“Nature,” in Kelly Fritsch, Clare O’Connor, and A.K. Thompson, ed., Keywords for Radicals, (Oakland: AK Press, 2016), pp. 279-86.
“Nature,” wrote Raymond Williams in Keywords, “is perhaps the most complex word in the language.” It is derived from the Latin natura, as exemplified by Lucretius’s great didactic poem De rerum natura (On the Nature of Things) from the first century BCE. The word “nature” has three primary, interrelated meanings: (1) the intrinsic properties or essence of things or processes; (2) an inherent force that directs or determines the world; and (3) the material world or universe, the object of our sense perceptions—both in its entirety and variously understood as including or excluding God, spirit, mind, human beings, society, history, culture, etc.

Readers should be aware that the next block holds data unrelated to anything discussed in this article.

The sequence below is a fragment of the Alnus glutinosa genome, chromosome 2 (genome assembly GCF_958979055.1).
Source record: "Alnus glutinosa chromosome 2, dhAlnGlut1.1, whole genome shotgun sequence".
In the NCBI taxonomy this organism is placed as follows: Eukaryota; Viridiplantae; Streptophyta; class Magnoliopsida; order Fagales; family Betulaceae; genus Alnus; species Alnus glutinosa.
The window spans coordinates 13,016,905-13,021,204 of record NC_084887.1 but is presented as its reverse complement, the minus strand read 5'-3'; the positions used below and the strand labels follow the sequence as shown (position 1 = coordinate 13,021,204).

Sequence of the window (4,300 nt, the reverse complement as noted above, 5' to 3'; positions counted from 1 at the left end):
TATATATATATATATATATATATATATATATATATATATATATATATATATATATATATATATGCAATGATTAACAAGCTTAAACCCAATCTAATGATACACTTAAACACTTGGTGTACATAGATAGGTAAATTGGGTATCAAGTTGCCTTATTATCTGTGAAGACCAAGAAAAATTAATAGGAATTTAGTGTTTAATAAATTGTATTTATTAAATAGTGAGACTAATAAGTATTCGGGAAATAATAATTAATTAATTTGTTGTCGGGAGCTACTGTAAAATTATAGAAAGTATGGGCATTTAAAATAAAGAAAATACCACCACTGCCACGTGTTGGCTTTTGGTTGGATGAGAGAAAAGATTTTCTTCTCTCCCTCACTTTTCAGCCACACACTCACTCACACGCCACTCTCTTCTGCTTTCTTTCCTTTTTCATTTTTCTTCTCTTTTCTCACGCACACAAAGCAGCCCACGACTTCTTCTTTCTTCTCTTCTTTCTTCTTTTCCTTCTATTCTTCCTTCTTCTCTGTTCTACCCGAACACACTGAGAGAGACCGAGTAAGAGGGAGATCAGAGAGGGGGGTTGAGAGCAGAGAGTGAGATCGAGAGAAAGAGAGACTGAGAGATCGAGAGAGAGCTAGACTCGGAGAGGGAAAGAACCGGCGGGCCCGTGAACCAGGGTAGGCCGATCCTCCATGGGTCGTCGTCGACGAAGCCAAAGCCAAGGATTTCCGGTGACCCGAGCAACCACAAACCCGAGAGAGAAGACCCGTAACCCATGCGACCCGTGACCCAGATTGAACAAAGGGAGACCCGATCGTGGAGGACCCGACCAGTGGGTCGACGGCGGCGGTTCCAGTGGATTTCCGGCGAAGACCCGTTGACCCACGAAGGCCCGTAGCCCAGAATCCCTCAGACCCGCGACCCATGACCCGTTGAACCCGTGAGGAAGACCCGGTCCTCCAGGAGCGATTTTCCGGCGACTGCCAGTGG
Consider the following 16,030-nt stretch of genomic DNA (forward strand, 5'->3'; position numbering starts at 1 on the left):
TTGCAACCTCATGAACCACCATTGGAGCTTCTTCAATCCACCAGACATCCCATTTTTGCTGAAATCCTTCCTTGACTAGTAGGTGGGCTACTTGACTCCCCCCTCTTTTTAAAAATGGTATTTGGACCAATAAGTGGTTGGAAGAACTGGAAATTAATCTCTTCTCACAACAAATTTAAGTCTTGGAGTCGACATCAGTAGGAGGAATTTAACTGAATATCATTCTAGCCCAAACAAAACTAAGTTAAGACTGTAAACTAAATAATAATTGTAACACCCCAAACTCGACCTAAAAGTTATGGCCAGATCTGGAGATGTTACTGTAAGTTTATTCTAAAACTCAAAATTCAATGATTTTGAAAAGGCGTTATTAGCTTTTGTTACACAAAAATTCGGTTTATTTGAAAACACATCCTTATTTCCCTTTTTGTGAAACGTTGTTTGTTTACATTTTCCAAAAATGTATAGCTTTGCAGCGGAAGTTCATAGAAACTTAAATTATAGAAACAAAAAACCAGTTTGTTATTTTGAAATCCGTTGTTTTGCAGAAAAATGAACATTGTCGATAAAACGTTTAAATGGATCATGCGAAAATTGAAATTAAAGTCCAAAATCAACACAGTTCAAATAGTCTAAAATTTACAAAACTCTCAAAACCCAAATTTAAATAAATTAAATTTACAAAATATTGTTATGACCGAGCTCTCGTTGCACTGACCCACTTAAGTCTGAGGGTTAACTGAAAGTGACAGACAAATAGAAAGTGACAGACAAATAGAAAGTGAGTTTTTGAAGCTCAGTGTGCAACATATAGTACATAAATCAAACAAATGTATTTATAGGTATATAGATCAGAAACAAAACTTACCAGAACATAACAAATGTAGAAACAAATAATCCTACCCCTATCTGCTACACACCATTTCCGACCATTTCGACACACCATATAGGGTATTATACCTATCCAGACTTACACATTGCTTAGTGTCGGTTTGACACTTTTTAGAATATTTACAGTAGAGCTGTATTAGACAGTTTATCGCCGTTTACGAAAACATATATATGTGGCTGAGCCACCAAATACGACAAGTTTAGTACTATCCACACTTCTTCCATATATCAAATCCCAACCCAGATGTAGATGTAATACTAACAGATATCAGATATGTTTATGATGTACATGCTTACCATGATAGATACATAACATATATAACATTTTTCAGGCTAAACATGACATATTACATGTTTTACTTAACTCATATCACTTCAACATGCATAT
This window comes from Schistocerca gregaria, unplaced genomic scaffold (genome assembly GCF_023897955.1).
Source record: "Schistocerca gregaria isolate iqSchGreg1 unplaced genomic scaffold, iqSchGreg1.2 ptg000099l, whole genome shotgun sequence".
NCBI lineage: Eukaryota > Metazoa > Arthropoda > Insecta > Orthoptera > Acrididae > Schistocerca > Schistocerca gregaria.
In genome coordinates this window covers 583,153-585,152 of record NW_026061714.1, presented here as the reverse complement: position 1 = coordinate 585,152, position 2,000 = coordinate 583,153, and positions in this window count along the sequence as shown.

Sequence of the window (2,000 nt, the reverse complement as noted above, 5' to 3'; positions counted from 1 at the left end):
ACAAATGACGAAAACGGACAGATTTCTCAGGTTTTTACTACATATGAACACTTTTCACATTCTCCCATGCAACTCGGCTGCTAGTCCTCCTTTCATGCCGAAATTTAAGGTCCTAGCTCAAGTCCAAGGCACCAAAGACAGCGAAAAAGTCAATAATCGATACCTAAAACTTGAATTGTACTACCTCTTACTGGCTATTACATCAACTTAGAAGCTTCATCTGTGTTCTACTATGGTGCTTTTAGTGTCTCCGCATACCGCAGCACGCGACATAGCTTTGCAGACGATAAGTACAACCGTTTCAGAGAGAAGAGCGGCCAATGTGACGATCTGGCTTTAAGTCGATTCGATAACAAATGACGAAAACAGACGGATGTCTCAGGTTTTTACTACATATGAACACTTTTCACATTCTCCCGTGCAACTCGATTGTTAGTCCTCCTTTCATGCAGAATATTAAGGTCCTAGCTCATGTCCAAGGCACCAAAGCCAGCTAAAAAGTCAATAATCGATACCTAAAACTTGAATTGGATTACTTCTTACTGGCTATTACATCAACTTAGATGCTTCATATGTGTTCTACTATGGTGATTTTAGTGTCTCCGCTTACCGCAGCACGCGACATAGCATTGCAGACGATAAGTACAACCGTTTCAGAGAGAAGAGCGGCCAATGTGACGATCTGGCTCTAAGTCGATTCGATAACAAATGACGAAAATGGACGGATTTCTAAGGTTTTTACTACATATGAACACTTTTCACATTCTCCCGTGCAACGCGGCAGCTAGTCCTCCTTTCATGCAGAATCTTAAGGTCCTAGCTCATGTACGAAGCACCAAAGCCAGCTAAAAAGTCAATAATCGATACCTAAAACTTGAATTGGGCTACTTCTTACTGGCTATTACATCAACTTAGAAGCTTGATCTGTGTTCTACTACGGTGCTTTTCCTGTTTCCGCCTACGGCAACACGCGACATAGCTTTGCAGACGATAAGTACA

- Published in slightly revised form in Monthly Review, vol. 68, no. 1 (May 2016) [Read at monthlyreview.org].
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